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Climbing the hill

"Climbing the hill" Continued...

Republican Pat Toomey offered this summary of his free­market, small­government views while running for U.S. Senate in Pennsylvania: "France might be a nice place to visit, but I don't want to be France." The message resonated with Pennsylvanians: Toomey won the seat that Democratic Sen. Arlen Specter vacates in January. (Specter-a Republican until last year-lost his primary battle to Rep. Joe Sestak.) Few doubt that Toomey will drive a hard line on fiscal conservatism. The former president of the limited-government group Club for Growth vigorously supports cutting taxes and federal regulations. On social issues, the National Right to Life Committee endorsed Toomey's run, noting the former congressman's pro-life voting record. But pro-life advocates will watch Toomey's votes on any future Supreme Court justices. The senator-elect said last year that he would have voted for confirmation of Supreme Court Justice Sonia Sotomayor, saying that "objective qualifications should matter more than ideology in the judicial confirmation process." Sotomayor testified during her confirmation hearings that Roe v. Wade is settled precedent.
Mike Lee | Utah

The Republican Party establishment did not start taking the Tea Party seriously until it took out one of their own: Bob Bennett, Utah's three-term senator, finished third last May in his state's GOP convention. Now attorney Mike Lee, just 39, heads to Washington in his place. Lee promises to take Tea Party priorities straight to the Senate chamber. His goals for his first two years include passing a balanced budget and a constitutional amendment requiring a balanced budget every year. He also pledges to first defund, then repeal Obamacare. While Bennett brought home the federal bacon, Lee opposes earmarks, describing them as the "holy sacrament of big government." Saying it shouldn't be considered outlandish to want to get the nation's fiscal house in order, Lee has suggested an immediate 40 percent cut in federal spending and has argued that a government shutdown may be "absolutely necessary." Despite being a Tea Party star, Lee is not really new to Washington: His father served as solicitor general under President Reagan, and Lee himself worked for a D.C.-based law firm and once clerked for Supreme Court Justice Samuel Alito.


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Steve Southerland | Florida-02

Steve Southerland is making the unusual jump from funeral director to congressman, representing Florida's 2nd District. Southerland retired seven-term Blue Dog Democrat Allen Boyd, even though registered Democrats outnumber Republicans in the district. The National Rifle Association and U.S. Chamber of Commerce endorsed the incumbent Boyd, but his votes for the stimulus and the final healthcare reform bill riled voters. Southerland, whose family is also involved in local timber and stone industries, campaigned on fiscal restraint based on his experience as a businessman. He will be leaving the Panama City funeral home his grandfather started in 1955. He and his wife Susan have four daughters and attend a Southern Baptist church in Panama City.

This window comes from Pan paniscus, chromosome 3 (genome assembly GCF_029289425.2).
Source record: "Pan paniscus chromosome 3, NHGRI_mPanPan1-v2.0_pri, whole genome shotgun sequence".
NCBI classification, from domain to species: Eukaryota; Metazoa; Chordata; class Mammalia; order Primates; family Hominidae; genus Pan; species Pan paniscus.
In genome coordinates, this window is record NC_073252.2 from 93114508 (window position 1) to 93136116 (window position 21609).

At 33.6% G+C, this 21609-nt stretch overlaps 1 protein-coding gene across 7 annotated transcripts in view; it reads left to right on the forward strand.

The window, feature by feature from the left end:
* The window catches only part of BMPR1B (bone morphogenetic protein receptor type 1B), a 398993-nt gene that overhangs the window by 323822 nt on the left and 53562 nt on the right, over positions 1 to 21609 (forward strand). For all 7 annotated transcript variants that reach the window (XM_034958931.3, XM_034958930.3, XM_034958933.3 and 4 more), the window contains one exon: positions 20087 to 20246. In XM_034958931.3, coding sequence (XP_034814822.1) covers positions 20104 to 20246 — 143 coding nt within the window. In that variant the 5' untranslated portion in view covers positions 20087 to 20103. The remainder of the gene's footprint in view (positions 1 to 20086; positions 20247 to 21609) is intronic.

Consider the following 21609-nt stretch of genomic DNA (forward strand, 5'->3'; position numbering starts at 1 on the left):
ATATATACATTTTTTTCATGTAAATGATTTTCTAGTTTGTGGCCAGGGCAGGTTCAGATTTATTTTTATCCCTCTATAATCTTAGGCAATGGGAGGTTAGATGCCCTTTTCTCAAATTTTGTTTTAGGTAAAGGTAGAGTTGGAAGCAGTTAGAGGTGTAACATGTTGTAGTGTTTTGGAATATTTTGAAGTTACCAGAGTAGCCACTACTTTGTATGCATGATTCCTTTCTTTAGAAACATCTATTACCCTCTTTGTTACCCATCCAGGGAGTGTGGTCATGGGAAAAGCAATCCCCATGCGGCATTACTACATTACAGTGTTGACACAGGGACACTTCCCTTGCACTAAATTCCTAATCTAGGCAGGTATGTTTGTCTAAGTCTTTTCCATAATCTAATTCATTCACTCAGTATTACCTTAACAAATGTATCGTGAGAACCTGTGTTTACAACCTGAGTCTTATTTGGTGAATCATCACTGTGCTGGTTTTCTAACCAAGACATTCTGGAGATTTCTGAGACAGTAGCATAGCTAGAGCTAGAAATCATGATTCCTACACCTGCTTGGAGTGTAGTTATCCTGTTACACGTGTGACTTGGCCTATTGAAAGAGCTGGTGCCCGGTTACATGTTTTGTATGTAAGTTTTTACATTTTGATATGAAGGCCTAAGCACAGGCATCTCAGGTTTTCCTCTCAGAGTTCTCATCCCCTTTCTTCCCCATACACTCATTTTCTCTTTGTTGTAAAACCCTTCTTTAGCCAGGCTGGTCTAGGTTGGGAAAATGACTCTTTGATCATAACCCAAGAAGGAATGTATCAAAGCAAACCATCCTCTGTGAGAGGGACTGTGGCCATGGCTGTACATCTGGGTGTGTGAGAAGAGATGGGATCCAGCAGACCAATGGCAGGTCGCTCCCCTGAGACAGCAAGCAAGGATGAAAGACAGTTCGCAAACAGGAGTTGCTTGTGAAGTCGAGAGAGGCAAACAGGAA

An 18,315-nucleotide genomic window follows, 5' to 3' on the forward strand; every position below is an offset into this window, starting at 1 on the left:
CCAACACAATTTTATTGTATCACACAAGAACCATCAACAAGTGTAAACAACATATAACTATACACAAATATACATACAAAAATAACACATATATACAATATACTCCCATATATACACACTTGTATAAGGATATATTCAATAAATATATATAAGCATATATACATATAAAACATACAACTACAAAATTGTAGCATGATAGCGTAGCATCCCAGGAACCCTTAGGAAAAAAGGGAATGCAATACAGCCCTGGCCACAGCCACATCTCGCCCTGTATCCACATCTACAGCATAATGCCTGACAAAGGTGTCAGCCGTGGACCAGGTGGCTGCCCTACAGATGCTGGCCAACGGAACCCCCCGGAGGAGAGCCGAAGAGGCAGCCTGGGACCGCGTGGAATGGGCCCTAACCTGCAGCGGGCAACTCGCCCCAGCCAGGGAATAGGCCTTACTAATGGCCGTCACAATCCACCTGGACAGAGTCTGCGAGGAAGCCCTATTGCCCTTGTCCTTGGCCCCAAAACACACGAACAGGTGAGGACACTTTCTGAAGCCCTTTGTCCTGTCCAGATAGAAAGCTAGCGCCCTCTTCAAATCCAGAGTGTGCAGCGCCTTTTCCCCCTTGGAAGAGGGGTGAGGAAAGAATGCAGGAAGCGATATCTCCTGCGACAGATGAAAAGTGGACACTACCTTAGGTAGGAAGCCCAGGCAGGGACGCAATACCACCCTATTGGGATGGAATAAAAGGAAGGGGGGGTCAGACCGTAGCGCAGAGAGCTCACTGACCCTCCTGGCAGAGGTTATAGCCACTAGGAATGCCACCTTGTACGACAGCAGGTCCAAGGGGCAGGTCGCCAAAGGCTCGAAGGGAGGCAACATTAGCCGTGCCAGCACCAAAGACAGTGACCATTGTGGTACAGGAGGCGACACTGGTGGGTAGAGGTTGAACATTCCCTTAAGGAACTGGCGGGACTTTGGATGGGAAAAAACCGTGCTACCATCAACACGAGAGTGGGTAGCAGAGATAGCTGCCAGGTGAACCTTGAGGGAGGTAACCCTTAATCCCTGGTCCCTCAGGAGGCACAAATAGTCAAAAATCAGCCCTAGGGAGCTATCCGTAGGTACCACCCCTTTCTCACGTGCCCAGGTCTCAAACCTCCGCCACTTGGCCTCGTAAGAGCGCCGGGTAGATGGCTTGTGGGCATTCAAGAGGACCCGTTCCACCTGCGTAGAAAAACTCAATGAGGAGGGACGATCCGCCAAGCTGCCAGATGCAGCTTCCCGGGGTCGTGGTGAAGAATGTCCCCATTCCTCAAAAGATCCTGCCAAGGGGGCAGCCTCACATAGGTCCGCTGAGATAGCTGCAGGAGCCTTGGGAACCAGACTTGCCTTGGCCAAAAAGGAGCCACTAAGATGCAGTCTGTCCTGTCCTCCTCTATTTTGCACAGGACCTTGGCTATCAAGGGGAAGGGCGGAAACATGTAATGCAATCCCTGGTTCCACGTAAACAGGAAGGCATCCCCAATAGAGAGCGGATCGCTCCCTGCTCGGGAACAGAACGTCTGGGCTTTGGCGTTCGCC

Stephen Fincher | Tennessee-08

When Tennessee's John Tanner, one of Congress' original Blue Dog conservative Democrats, announced last December that he would retire after 11 terms in the House, few thought his seat would change parties. After all, Republicans have held what is now called the state's 8th Congressional District for a total of just six years since 1875. But enter a farmer and gospel singer named Stephen Fincher from Frog Jump, Tenn. A political novice, Fincher, 37, rode an "it's time to plough Congress" campaign slogan to victory in this northwest Tennessee district. "My roots run deep in Tennessee, not politics," says Fincher, who plays bass guitar and sings with family members in a band that has performed in more than 500 churches over the last decade. He even admitted during the campaign to a gathering at a local community college that he'd never been to Washington until December, when he spoke to about 100 Republican congressmen. "I stood and I said, 'Can I be honest?' and they said, 'Yes, sir,' and I said, 'I don't like it up here,' and they said, 'If you keep it that way, you'll be the best congressman we've ever had.'" Fincher could also be a sign that Southern white Democrats like Tanner may be an endangered political species.
Cedric Richmond | Louisiana-02

One of the few Democrats to wrest a seat from a sitting Republican, Cedric Richmond beat out Rep. Anh "Joseph" Cao in Louisiana's heavily Democratic 2nd District, which encompasses New Orleans and some of its suburbs. In 2008 Cao was the first Republican to win that seat in over a century, so Democrats felt certain they could win it back. Richmond, 37, who became the youngest state representative when he was elected 10 years ago, had tied Cao to Republicans, highlighting Cao's votes against the stimulus and the healthcare overhaul. Cao voted with Democrats more than any other House Republican, but Richmond is likely to be a reliable party-line vote. He had issues in his own background, including an arrest in a bar fight, two ethics violations, and a temporary suspension of his law license-but in 2008 he ran in the primary against then-Rep. William Jefferson, the Democrat who was found guilty of corruption, and that boosted his credibility as someone concerned with integrity in politics. Richmond is not married.
Mike Pompeo | Kansas-04

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